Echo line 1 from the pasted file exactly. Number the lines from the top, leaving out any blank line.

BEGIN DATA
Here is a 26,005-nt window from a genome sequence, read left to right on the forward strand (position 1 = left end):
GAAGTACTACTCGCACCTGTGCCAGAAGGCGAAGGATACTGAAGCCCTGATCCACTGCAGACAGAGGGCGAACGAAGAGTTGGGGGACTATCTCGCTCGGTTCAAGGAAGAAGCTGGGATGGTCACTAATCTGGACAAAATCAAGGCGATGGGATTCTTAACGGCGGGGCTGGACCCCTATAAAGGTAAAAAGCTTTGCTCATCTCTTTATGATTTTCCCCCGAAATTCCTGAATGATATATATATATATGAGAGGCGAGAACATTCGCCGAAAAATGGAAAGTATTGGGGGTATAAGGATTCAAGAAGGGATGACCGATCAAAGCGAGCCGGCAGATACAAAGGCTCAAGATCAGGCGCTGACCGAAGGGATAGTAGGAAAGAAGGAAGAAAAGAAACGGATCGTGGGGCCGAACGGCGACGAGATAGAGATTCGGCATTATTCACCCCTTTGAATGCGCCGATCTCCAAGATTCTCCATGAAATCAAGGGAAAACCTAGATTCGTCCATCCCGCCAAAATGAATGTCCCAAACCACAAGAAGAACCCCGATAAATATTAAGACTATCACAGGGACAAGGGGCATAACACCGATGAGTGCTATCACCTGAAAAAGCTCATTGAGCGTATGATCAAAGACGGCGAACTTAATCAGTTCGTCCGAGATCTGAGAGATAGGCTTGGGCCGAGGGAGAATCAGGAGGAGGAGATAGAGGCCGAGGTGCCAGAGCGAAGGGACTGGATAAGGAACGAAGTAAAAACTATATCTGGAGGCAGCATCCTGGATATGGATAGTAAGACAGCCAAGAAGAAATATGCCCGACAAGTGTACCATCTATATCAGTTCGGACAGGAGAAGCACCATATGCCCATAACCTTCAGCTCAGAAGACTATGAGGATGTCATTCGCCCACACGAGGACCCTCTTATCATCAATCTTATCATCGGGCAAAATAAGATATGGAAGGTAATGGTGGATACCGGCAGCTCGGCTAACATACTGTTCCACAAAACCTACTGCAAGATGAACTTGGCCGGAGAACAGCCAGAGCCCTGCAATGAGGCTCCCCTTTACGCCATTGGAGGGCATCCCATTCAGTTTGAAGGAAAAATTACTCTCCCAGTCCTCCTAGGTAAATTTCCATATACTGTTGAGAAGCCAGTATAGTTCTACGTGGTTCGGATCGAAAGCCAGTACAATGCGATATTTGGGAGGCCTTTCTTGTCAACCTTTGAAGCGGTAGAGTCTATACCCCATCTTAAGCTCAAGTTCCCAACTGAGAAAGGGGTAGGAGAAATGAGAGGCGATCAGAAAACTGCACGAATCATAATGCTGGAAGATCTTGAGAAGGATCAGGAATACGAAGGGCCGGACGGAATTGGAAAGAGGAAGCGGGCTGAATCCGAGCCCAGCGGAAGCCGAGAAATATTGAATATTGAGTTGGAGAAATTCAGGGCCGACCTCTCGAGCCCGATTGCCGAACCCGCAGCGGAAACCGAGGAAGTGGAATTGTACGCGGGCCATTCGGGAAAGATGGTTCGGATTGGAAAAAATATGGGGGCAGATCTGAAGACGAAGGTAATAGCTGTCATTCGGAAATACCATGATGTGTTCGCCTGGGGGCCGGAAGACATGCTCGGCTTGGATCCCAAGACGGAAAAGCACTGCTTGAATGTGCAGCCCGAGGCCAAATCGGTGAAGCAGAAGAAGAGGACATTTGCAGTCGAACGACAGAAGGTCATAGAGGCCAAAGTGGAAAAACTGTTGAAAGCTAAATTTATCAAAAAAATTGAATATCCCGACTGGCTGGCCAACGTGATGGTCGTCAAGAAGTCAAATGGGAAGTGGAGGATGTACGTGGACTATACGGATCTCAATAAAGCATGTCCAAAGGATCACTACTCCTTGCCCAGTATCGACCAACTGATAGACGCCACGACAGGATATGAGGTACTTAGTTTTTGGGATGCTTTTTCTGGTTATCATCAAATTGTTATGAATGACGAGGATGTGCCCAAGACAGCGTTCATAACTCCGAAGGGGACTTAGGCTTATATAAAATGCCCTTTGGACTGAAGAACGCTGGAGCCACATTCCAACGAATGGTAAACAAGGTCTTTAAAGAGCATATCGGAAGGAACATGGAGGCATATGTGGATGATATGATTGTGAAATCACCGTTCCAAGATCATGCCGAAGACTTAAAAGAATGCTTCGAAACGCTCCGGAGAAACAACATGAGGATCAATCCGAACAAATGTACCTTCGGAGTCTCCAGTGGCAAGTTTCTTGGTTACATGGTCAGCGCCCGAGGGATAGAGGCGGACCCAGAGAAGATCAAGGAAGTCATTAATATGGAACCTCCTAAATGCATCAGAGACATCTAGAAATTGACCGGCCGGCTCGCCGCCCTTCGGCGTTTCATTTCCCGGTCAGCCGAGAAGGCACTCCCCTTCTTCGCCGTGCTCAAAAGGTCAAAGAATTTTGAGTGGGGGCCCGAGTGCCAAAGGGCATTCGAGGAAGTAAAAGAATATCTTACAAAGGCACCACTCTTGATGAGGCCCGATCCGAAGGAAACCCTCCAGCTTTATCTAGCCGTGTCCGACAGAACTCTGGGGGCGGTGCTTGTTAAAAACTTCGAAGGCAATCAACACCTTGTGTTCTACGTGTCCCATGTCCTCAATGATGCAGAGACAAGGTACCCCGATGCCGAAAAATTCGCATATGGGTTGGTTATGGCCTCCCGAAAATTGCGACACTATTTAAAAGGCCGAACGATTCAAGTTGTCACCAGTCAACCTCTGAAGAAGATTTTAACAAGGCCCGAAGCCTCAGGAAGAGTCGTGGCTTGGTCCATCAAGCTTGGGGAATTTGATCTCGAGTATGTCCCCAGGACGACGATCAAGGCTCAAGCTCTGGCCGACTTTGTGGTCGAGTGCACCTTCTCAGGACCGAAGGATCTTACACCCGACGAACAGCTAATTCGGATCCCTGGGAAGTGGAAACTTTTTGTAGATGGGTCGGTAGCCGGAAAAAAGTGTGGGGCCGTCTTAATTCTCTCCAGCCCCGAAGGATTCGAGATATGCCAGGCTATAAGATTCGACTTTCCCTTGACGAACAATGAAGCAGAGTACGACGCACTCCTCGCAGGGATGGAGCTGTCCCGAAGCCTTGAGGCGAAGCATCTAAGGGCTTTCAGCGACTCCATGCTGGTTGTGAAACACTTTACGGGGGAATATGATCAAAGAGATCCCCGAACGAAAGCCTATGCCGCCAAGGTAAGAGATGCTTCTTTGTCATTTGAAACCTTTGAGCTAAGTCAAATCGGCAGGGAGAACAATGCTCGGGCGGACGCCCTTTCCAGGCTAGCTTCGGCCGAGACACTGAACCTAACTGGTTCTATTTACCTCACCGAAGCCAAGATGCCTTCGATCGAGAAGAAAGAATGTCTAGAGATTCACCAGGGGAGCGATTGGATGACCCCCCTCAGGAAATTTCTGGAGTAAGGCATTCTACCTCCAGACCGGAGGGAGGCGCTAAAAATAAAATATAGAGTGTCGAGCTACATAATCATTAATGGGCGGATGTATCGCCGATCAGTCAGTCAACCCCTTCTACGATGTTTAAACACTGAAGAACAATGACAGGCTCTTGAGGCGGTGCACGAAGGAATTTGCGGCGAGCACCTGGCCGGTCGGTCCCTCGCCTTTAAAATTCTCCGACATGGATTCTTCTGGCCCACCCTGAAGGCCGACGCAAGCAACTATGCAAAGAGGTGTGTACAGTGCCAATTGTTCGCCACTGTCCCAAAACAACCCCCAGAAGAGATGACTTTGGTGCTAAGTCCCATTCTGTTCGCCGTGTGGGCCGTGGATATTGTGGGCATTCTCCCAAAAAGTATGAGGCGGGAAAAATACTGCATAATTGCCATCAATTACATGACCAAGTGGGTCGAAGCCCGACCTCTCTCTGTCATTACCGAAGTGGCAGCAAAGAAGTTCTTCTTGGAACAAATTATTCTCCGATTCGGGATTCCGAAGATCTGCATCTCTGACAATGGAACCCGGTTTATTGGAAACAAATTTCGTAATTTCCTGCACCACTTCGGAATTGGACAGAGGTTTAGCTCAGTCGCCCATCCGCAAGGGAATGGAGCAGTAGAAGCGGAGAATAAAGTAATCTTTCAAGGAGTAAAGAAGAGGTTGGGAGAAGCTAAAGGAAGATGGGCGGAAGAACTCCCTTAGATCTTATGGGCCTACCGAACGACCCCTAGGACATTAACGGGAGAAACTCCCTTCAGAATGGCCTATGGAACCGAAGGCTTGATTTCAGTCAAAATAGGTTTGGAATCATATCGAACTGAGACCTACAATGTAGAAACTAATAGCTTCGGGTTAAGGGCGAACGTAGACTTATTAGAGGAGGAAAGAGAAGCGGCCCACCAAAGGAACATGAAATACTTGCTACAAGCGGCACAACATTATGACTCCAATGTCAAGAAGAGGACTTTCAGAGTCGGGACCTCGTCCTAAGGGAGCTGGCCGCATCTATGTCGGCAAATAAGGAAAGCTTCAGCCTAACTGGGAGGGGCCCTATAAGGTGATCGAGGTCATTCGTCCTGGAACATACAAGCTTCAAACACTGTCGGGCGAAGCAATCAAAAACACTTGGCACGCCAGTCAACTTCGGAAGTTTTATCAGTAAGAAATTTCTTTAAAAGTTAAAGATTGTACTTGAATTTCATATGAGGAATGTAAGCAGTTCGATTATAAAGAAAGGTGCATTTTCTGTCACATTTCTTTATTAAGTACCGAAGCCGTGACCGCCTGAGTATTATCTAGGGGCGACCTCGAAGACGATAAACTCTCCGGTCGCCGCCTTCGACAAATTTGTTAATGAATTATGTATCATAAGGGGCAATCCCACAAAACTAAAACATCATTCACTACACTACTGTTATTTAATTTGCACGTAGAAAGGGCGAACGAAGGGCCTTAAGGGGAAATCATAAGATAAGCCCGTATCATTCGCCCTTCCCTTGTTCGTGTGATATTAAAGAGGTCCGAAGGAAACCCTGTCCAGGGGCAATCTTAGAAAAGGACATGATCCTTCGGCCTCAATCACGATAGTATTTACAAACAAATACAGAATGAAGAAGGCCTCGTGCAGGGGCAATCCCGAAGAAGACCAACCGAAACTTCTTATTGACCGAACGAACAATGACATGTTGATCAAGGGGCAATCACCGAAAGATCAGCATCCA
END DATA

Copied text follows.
Here is a 26,005-nt window from a genome sequence, read left to right on the forward strand (position 1 = left end):